There are many reasons why the public relations industry should focus more attention on mobile communication. To explore these in detail, Fleishman-Hillard ran a seminar at the start of the Cannes Lions festival, looking at the opportunities that exist in ‘social mobile marketing.’
The session itself featured F-H tech MD Bob Winslow, along with LivingSocial SVP Mitch Spolan and Johns Hopkins executive director Orin Levine. I caught up with Winslow and Spolan afterwards to discuss why brands remain cautious in the mobile arena.
Of particular interest was the diversity represented by the panel. While Spolan wants to use mobile to sell more deals, Levine is more interested in educating poorer people in rural areas about drugs. As Winslow pointed out “they are both dealing with same mobile ecosystem”, but the goals are radically different. Regardless, regulatory and social issues remain constant; and both of these organisation’s - fundamentally - are being challenged by rapid changes in the behaviour of mobile users.
The opportunity offered by mobile technologies to meet the markedly contrasting needs, said Winslow, helps explain a “bigger appetite” for mobile communication efforts. “It’s a little bit of fear, more than knowledge,” he added.
Spolan, for his part, admitted that “brands are very cautious in terms of how they jump into mobile.” Unsurprisingly, he feels that there are “many phenomenal ways to engage with an audience on the handset they carry in their pocket everywhere they go.” An example is LivingSocial’s new Instant service, which provides users with targeted offers based on their location.
Spolan adds that brands must be more courageous when it comes to trying out these new platforms. Like many areas of PR, measurement is an issue. Winslow notes that “CPM won’t apply here, CPA (cost-per-action) maybe.” Regardless, he points out that the increasing “intimacy” of mobile relationships brings opportunities for PR firms that are already adept at creating and managing dialogue.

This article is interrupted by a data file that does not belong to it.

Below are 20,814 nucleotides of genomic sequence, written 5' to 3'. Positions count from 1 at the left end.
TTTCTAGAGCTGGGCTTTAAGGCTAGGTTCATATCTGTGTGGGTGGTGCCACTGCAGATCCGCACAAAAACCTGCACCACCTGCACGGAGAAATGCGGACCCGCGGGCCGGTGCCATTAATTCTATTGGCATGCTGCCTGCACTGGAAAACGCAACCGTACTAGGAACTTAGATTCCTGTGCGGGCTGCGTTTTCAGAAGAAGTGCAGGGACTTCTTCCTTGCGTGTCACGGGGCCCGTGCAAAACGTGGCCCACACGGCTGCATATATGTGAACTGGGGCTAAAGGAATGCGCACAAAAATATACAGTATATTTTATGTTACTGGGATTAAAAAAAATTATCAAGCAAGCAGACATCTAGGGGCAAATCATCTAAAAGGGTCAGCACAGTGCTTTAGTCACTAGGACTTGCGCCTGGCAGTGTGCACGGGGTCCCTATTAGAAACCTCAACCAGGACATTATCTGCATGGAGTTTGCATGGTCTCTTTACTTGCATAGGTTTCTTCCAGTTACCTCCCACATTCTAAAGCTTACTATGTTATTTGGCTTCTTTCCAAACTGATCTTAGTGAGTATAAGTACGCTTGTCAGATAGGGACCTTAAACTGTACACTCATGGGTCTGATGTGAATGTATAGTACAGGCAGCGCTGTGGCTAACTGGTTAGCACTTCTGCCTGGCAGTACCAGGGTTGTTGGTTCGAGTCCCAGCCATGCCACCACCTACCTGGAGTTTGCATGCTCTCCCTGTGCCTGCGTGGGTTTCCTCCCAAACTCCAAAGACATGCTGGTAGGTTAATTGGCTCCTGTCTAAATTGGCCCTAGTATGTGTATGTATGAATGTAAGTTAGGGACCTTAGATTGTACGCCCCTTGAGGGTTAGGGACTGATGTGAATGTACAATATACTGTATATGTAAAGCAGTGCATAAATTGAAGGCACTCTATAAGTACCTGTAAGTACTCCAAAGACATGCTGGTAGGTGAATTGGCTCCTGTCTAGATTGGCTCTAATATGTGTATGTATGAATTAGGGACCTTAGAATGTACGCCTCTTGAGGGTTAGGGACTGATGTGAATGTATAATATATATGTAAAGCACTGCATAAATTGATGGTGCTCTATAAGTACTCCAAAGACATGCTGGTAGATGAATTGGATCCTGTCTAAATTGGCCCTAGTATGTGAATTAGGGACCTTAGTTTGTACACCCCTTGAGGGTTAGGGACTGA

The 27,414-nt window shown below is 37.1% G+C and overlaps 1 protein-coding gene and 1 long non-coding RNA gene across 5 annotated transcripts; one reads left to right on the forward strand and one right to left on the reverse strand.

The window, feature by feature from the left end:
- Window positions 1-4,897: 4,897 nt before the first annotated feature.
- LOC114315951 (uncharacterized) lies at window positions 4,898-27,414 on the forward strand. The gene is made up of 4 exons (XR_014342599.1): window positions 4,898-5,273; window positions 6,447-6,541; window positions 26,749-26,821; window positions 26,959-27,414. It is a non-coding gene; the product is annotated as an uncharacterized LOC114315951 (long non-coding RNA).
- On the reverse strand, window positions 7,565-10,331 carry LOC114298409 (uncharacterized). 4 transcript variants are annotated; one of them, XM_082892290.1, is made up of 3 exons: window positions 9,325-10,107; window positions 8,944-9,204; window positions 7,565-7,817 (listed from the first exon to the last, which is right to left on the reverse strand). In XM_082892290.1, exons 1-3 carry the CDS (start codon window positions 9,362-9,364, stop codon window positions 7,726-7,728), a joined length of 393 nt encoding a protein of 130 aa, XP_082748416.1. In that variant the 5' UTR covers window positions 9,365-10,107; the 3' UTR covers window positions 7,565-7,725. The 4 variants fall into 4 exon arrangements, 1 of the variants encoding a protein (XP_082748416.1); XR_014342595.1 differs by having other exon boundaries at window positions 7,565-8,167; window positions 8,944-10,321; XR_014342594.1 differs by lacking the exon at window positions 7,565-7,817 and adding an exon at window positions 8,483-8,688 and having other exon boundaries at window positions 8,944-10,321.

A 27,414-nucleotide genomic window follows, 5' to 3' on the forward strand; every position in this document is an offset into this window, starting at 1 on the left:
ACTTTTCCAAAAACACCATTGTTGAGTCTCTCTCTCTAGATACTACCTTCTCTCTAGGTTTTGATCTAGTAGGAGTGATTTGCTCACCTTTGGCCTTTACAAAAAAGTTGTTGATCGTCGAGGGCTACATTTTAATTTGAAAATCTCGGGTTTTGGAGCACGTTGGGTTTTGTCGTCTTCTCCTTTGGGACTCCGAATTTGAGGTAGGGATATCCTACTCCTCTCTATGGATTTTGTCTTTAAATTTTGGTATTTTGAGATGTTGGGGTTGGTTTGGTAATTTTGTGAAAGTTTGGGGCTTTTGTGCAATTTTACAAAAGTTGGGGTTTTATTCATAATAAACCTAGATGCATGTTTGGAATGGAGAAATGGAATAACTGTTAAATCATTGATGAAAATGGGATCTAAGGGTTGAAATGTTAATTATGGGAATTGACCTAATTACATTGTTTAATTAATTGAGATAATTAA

Brands should, however, be wary of the need to tread lightly. That same intimacy can also result in less positive attitudes towards branded communication, particularly - adds Winslow - when you factor in the lifestyle aspect of the equation. “It’s going to be difficult because our tolerance level when we are out and about is far less than if we were sitting in front of a screen,” he explains. “The intimacy that mobile introduces to our lives means it has to be a very specific engagement we are willing to tolerate. So you have to look at mobile as a lifestyle and as a device.”
The increasing adoption of smartphones means that a given brand’s mobile marketplace - via apps or QR codes - becomes considerably more tangible. If the lines between smartphones and basic handsets also disappear, then overall reach will also dramatically expand. But all of these opportunities will amount to very little if brands and agencies, says Winslow, do not appreciate the critical importance of timing.
“What’s interesting to us is this intersection between social media, the mobile ecosystem and human behaviour,” says Winslow. “You may donate at a certain point of time, And with retail, you’re making a decision at a point of time. That’s the common ground. All of those require that moment in time when you are open to an interaction.”